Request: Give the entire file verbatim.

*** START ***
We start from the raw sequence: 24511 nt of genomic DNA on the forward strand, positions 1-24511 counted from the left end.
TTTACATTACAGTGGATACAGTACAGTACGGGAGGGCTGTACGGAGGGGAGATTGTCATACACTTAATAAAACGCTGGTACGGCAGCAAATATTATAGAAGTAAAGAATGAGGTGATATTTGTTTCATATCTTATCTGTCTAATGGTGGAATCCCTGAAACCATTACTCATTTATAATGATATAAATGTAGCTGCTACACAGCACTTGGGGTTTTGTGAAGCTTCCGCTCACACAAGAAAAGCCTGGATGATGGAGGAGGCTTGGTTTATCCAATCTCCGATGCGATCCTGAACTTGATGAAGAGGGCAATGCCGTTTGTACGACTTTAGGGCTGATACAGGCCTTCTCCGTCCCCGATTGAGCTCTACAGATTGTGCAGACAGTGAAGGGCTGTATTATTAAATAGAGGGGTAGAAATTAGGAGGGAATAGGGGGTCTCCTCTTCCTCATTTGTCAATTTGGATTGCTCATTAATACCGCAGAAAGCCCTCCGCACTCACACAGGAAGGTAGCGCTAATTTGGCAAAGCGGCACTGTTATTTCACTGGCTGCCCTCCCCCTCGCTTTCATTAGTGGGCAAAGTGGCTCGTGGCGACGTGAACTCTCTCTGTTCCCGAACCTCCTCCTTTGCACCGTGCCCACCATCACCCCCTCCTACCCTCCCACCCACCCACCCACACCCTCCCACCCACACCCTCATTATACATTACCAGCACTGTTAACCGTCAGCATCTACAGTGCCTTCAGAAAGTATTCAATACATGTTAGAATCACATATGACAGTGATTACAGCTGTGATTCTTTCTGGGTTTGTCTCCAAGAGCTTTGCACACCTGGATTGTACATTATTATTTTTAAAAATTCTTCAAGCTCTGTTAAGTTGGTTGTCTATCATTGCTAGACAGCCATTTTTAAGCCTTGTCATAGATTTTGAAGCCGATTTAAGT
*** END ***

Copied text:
We start from the raw sequence: 24511 nt of genomic DNA on the forward strand, positions 1-24511 counted from the left end.
TTTACATTACAGTGGATACAGTACAGTACGGGAGGGCTGTACGGAGGGGAGATTGTCATACACTTAATAAAACGCTGGTACGGCAGCAAATATTATAGAAGTAAAGAATGAGGTGATATTTGTTTCATATCTTATCTGTCTAATGGTGGAATCCCTGAAACCATTACTCATTTATAATGATATAAATGTAGCTGCTACACAGCACTTGGGGTTTTGTGAAGCTTCCGCTCACACAAGAAAAGCCTGGATGATGGAGGAGGCTTGGTTTATCCAATCTCCGATGCGATCCTGAACTTGATGAAGAGGGCAATGCCGTTTGTACGACTTTAGGGCTGATACAGGCCTTCTCCGTCCCCGATTGAGCTCTACAGATTGTGCAGACAGTGAAGGGCTGTATTATTAAATAGAGGGGTAGAAATTAGGAGGGAATAGGGGGTCTCCTCTTCCTCATTTGTCAATTTGGATTGCTCATTAATACCGCAGAAAGCCCTCCGCACTCACACAGGAAGGTAGCGCTAATTTGGCAAAGCGGCACTGTTATTTCACTGGCTGCCCTCCCCCTCGCTTTCATTAGTGGGCAAAGTGGCTCGTGGCGACGTGAACTCTCTCTGTTCCCGAACCTCCTCCTTTGCACCGTGCCCACCATCACCCCCTCCTACCCTCCCACCCACCCACCCACACCCTCCCACCCACACCCTCATTATACATTACCAGCACTGTTAACCGTCAGCATCTACAGTGCCTTCAGAAAGTATTCAATACATGTTAGAATCACATATGACAGTGATTACAGCTGTGATTCTTTCTGGGTTTGTCTCCAAGAGCTTTGCACACCTGGATTGTACATTATTATTTTTAAAAATTCTTCAAGCTCTGTTAAGTTGGTTGTCTATCATTGCTAGACAGCCATTTTTAAGCCTTGTCATAGATTTTGAAGCCGATTTAAGT